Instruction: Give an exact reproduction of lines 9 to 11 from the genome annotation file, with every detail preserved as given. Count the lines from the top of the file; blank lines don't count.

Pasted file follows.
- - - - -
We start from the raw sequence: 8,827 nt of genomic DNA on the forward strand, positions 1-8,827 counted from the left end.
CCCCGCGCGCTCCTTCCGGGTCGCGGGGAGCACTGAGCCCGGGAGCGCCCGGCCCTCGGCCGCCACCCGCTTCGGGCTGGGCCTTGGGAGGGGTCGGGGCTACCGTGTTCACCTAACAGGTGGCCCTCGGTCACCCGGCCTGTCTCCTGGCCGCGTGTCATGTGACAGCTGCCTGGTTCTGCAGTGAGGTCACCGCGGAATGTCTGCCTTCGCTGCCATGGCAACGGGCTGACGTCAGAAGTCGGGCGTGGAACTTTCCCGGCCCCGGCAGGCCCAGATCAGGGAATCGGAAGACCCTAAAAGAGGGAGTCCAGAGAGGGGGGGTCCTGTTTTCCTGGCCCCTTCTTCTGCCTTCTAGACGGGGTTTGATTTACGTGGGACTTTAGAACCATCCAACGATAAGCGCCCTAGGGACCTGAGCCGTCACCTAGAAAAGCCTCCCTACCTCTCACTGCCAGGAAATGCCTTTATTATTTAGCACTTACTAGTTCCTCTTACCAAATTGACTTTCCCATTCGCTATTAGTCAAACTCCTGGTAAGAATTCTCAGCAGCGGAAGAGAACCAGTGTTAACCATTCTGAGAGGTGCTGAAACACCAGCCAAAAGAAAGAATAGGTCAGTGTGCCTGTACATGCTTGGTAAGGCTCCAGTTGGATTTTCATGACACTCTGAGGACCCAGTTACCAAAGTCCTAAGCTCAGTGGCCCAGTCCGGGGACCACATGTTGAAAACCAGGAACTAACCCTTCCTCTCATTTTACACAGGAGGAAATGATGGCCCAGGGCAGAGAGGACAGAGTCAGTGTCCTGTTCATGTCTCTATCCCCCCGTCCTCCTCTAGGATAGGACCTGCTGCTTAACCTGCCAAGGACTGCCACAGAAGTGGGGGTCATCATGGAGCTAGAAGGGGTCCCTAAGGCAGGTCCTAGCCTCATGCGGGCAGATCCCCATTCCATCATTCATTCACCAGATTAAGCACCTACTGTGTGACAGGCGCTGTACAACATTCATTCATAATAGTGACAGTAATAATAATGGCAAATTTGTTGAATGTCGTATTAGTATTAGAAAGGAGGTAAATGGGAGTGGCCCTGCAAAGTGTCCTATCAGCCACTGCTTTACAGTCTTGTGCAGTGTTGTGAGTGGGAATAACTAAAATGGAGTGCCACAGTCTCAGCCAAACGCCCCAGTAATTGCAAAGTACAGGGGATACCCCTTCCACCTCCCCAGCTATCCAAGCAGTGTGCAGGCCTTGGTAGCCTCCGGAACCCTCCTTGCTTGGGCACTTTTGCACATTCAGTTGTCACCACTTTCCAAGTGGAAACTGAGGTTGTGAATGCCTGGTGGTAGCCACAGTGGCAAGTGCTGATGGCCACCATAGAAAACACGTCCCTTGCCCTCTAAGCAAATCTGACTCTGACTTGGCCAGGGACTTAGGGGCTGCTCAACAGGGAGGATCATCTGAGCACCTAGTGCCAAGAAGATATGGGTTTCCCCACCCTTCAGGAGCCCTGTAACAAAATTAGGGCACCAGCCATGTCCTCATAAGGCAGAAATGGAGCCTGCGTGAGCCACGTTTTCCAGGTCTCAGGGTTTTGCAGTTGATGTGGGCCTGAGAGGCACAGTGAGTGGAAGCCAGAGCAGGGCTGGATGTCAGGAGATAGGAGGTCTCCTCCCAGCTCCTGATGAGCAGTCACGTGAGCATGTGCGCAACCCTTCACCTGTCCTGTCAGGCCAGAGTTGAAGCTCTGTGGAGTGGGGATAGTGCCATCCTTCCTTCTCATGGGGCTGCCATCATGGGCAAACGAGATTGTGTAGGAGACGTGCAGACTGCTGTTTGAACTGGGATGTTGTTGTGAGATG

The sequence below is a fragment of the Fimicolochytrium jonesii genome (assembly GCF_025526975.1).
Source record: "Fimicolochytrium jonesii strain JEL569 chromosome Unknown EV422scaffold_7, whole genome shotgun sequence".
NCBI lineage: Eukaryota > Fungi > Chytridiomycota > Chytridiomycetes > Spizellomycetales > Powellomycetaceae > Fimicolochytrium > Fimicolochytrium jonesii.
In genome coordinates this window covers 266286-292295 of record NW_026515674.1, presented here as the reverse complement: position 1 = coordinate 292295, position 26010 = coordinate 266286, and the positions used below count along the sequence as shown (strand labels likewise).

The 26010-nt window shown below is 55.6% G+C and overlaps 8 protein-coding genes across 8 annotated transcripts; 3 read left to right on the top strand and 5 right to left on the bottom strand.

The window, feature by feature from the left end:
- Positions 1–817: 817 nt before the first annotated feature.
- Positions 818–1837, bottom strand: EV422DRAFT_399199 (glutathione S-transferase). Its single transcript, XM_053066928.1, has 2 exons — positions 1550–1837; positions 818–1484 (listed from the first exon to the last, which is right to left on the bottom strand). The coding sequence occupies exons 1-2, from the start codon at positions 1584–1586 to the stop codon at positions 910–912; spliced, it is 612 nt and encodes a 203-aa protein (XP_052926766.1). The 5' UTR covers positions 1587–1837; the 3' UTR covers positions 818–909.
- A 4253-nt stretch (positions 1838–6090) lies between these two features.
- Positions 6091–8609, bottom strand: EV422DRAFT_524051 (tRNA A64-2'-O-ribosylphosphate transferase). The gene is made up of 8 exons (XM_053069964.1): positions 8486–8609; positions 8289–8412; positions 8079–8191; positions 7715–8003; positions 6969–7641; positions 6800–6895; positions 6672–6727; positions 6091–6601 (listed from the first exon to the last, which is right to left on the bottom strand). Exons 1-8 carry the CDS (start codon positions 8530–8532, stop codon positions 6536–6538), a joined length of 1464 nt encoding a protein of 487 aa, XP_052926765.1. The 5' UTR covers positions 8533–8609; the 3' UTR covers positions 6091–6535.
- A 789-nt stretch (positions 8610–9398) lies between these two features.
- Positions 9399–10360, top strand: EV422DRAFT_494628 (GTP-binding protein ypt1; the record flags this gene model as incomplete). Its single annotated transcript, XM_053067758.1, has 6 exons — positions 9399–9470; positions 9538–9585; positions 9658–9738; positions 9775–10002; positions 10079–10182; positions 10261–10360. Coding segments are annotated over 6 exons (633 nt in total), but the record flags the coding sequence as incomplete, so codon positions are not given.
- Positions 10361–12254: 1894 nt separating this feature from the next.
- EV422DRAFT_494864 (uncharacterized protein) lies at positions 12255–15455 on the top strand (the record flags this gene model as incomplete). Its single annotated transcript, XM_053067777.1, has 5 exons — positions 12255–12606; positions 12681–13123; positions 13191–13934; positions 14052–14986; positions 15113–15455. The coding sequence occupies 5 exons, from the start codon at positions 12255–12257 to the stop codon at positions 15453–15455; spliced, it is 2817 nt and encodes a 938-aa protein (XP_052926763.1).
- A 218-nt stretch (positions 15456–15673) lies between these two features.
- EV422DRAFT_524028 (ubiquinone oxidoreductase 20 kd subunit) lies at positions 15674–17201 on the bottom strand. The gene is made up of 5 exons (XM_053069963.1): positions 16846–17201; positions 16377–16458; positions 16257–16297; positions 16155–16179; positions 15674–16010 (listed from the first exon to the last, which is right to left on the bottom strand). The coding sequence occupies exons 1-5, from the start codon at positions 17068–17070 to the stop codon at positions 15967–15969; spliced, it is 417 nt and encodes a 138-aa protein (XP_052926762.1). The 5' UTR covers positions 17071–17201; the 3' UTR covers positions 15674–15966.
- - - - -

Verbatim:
- Positions 1–817: 817 nt before the first annotated feature.
- Positions 818–1837, bottom strand: EV422DRAFT_399199 (glutathione S-transferase). Its single transcript, XM_053066928.1, has 2 exons — positions 1550–1837; positions 818–1484 (listed from the first exon to the last, which is right to left on the bottom strand). The coding sequence occupies exons 1-2, from the start codon at positions 1584–1586 to the stop codon at positions 910–912; spliced, it is 612 nt and encodes a 203-aa protein (XP_052926766.1). The 5' UTR covers positions 1587–1837; the 3' UTR covers positions 818–909.
- A 4253-nt stretch (positions 1838–6090) lies between these two features.